Plot the dots, create a run chart, learn what works – and what doesn’t!
If you’re used to doing audit with two data points, measurement for improvement can seem like a bit of a challenge. But if I told you that you just need a piece of paper, and a pen, the ability to count, and a few minutes of each day then you’d probably think that it was well within your reach.
Audit data offers a static snap shot – whilst you will know whether or not you have met your established standard – you won’t actually know if this was a result of chance due the normal daily or weekly difference that occur in any process, or because of something you did made a difference.
When our trainees start working on an improvement project, they rarely know anything about the normal daily or weekly difference in their service, and so they don’t actually know the best and the worst experience that their patients receive. And it does vary! They might know the mean or average performance – but this is made up of the sum of all the great care PLUS all the suboptimum care. If the team has excelled one week, or one member has been a super performer, this will be enough to make the average seem respectable. But at the same time, this will hide from view dreadful experiences that could have happened too! And this begs the question ‘How would you know if this was happening in your unit?’
We use our learning game Variation in practice: An in-flight experience™ to help learners appreciate the variation that exists in all processes. Once they know the ‘normal variation’ in their service, they are then able to say with some confidence whether the changes they make result in an improvement!
When a trainee consultant midwife, moved to a new Maternity unit it seemed to her that a high number of women who came into the birthing suite, expecting a ‘home birth’ experience were, in fact, transferred to the main maternity unit to give birth. And this intrigued and bothered her.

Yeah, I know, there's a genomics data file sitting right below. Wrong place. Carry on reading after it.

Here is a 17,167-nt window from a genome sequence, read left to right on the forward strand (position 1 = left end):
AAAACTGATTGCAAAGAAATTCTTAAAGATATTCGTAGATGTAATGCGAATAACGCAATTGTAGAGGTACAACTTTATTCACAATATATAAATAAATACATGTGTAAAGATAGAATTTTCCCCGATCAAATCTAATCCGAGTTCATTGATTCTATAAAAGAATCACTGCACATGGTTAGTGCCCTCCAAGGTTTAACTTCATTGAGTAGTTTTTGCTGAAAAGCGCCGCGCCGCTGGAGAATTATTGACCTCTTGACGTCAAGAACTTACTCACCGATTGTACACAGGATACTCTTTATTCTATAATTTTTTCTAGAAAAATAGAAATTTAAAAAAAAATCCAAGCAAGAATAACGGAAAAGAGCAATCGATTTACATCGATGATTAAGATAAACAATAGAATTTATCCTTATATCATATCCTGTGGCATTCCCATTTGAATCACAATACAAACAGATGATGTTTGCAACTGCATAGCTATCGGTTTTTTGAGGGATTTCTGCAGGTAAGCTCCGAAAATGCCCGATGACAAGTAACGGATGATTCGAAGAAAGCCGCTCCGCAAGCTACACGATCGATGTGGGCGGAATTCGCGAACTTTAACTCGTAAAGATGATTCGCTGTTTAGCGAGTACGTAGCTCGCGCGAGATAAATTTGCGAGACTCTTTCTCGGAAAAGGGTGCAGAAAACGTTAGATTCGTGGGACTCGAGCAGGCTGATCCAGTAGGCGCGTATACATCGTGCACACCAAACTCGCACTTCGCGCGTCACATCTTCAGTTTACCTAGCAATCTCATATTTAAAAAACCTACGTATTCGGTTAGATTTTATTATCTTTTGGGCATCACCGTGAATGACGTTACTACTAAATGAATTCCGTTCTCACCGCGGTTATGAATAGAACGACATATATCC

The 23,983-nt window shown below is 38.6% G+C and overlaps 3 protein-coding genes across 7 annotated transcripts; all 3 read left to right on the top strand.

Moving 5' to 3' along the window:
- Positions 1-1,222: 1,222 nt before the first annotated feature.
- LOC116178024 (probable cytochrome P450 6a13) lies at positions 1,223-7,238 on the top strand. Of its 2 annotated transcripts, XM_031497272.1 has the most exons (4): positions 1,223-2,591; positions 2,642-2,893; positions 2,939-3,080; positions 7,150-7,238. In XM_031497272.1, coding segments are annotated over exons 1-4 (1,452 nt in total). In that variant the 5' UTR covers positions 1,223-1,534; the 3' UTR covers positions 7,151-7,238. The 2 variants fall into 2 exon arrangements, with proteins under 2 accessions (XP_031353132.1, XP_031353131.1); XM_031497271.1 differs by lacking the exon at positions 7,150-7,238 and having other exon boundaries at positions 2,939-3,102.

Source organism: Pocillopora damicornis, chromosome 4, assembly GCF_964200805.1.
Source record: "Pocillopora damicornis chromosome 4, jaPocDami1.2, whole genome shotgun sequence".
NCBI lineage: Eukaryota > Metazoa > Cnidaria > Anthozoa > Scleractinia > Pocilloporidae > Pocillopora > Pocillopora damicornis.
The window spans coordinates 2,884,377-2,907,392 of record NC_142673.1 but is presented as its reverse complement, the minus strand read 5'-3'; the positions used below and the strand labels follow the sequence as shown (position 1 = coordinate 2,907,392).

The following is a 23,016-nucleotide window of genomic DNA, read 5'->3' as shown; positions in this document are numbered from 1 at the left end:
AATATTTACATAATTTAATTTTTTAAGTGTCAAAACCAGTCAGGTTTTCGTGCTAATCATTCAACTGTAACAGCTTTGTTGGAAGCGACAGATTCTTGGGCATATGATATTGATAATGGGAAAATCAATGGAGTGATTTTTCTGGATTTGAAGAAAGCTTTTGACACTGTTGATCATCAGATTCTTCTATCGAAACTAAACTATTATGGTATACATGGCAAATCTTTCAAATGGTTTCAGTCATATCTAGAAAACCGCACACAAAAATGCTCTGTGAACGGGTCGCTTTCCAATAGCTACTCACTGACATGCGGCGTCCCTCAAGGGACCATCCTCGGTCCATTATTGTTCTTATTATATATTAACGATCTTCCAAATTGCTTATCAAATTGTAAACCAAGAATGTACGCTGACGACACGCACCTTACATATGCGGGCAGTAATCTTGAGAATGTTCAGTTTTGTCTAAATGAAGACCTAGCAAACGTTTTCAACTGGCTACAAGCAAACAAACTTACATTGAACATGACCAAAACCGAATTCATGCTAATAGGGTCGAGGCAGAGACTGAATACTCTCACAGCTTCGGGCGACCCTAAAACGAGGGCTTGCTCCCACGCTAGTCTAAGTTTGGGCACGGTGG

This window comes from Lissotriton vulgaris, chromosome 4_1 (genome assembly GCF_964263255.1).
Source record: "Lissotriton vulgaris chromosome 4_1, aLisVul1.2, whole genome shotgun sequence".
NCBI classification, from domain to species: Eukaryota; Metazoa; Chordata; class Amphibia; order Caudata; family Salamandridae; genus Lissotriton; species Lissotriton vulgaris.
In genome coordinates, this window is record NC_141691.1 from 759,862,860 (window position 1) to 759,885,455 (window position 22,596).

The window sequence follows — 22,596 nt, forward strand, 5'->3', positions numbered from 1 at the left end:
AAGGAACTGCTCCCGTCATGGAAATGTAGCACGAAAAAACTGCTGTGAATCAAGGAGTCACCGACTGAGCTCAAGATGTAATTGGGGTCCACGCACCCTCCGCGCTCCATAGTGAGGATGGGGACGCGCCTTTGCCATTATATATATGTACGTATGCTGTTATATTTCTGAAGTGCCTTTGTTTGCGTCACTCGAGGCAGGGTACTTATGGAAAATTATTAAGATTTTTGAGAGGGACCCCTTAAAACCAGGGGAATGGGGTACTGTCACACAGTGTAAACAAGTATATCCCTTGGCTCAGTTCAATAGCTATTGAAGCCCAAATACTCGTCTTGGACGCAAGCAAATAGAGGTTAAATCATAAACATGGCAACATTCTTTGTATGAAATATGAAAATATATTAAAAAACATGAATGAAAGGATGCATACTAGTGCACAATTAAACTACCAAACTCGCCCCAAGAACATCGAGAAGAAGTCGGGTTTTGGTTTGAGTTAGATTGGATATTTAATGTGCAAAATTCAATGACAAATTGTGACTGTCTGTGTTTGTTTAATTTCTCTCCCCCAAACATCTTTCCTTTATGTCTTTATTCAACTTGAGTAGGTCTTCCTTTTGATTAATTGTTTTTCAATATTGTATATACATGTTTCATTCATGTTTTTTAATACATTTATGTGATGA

By looking at past records the trainee consultant midwife was quickly able to measure the numbers, plot the data on a graph, and create what we call a run chart. This showed that the numbers of transfers varied over the weeks, with some weeks being much lower than others. But she was surprised to find that the differences did not appear to coincide with workload. The average number of women managing to give birth in the birthing suite was in fact just 57%, but more importantly, she could see that it ranged week by week from 51 – 81%. And it was this simple graph that provided a baseline measure which Lisa could use to answer the question ‘ Will the changes I make result in an improvement?’.
As a result of her observations and diagnostic work, the trainee consultant midwife generated a list of potential interventions (change ideas). She ran small scale tests of change (PDSAs) for each of them over a number of weeks, whilst continuing to capture her weekly improvement measure.
This resulted in the trainee consultant midwife being able to annotate her graph (or run chart) to show when she has made changes.
“I was able to show that the average number of number of women staying in the birthing suite to give birth increased to 64%. At the same time, using balancing measures, I was able to reassure people that there was no extra risk to mothers and their babies e.g. admission to the neonatal suite after birth”.
Our trainee appreciated the coaching support provided by the Quality Improvement Clinic and the guidance she received to help her get a good baseline measure.